Crown Publishing Group
March 20, 2012
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On July 4, 1990, eighteen-year-old Stacey Lannert shot and killed her father, who had been sexually abusing her since she was eight. Missouri state law, a disbelieving prosecutor, and Stacey’s own fragile psyche conspired against her: She was found guilty of first-degree murder and sentenced to life without parole.Redemption is her account of the years of abuse that led up to the shooting. The childhood with her abusive father, absent mother and the younger sister Stacey felt she needed to protect is only the beginning of what Stacey opens ups about in her memoir.
Redemption is incredibly - almost unbelievably - honest and candid. While the cover and the subtitle both talk about 'Finding Freedom Behind Bars,' a little over half of the book takes place before Lannert shoots and kills her father. I don't see it as a negative, but do note it in the interest of disclosure.
I was surprised at how honest and open Stacey was about not just her past but also about the past of her parents and grandparents. She didn't just recount the sexual abuse she suffered at the hands of her father (parts of the book that were actually quite difficult to read - she really does not spare much detail), but also the abuse her mother and sister suffered and the abusive pasts of her parents in their childhoods, too.
While it doesn't make anything 'understandable' or acceptable, having some more of their family dynamics almost explained was really nice. I do applaud her (and I would think, her family) for being willing to be so open.
The chapters did feel a bit more like essays than traditional chapters. While I don't expect memoir chapters to be like fiction chapters, Redemption's chapters still read differently. Things were repeated a bit in latter chapters (even exact phrases) and they weren't completely consecutive (they were chronological but end of chapter 1 didn't continue into beginning of chapter 2) making it feel like the chapters were written separately and then put together chronologically.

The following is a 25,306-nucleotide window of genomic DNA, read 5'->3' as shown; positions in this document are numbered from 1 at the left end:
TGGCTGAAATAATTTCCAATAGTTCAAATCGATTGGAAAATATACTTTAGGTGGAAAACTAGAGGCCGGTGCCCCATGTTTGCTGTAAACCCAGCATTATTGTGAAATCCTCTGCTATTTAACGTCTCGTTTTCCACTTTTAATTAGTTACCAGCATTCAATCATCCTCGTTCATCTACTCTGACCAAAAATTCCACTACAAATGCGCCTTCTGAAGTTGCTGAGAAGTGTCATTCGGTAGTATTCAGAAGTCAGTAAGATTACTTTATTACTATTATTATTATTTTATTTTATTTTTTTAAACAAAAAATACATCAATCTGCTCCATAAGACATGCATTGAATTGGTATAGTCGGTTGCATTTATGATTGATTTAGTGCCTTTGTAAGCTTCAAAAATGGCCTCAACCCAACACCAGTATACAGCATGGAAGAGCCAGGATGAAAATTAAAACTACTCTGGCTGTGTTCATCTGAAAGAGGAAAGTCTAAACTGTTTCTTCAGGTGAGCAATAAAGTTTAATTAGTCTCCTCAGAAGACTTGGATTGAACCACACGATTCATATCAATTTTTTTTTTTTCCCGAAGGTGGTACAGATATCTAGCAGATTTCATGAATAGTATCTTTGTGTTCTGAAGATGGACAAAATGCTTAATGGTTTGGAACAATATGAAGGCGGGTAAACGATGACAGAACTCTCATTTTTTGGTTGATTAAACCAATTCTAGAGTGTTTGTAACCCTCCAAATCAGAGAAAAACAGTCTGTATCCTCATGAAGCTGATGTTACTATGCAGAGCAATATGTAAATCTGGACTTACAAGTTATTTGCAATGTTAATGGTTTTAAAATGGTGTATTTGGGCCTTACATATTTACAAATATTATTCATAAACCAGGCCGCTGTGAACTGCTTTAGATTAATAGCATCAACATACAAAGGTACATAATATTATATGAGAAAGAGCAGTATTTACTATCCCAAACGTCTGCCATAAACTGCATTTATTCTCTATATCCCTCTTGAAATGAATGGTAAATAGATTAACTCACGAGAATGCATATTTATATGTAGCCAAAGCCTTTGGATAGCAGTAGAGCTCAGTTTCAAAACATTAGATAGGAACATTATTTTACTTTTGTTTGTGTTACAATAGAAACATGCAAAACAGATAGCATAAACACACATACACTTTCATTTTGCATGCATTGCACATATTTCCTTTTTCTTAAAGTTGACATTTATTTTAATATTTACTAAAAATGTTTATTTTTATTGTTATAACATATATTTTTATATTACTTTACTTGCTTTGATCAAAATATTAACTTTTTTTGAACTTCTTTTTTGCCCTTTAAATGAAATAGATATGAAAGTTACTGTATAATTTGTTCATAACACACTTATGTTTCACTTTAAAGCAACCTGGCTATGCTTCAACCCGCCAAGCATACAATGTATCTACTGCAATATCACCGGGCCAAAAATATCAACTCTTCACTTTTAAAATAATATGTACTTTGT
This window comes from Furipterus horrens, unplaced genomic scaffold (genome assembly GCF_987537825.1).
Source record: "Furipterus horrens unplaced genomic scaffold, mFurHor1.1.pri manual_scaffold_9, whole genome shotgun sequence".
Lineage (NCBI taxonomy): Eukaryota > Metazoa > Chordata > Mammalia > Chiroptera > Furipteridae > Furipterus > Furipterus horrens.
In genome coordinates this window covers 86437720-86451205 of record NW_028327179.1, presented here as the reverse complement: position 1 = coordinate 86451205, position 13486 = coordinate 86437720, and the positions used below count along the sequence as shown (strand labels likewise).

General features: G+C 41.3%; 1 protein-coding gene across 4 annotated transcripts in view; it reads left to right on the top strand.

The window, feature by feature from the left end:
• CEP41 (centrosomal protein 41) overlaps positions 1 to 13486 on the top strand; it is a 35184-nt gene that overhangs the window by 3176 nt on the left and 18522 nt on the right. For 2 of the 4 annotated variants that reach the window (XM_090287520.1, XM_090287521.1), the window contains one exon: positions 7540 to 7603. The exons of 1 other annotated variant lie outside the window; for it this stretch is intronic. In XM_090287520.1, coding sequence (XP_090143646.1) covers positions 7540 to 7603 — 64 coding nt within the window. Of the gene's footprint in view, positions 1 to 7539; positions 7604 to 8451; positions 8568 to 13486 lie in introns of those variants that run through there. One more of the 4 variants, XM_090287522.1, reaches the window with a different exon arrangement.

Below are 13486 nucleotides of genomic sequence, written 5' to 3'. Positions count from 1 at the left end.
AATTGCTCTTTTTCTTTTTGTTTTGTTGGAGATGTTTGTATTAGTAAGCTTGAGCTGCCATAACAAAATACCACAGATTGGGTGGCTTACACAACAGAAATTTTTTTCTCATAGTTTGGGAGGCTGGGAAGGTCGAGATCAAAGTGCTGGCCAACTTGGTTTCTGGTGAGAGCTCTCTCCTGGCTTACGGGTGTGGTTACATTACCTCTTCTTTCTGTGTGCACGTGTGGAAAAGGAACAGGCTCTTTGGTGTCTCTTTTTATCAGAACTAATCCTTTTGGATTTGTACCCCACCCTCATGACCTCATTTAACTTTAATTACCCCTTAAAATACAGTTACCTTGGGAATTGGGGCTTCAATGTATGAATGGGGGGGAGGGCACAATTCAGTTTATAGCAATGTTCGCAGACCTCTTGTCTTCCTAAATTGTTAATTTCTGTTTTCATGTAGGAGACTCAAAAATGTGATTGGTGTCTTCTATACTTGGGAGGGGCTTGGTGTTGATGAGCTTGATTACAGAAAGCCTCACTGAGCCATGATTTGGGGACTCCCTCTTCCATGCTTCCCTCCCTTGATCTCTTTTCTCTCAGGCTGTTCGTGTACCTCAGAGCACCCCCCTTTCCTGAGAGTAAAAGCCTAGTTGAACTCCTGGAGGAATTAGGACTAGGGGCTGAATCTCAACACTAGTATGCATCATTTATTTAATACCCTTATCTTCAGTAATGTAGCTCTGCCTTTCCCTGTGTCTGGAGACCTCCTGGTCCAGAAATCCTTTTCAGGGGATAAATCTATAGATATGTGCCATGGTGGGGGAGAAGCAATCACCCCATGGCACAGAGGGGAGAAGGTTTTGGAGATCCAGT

I think if the repetition hadn't been present, none of that would have mattered.
As honest as some of the early parts of the books are, some of the parts after her arrest seem almost glossed over. I don't think it's actually a case of being less than truthful, just, perhaps, that less focus was put there. (And this is the only part that I know I've seen a 'Dateline' or whatever that had an alternate point of view.*) That section was the one that I felt was probably the weakest but it was also the one that I think was not where the authors were focusing and would have made the book much, much longer the flesh it out.
It's not a 'spoiler' to say that she was eventually released form prison as it's noted on the cover - and that it took nearly twenty years. Lannert's co-author, Kristen Kemp (also a YA author) wrote the article for Glamour that helped initially draw public attention to Lannert's case and I think it's great that she's now the co-author of the book.
thank you to the publisher for my copy of this title for review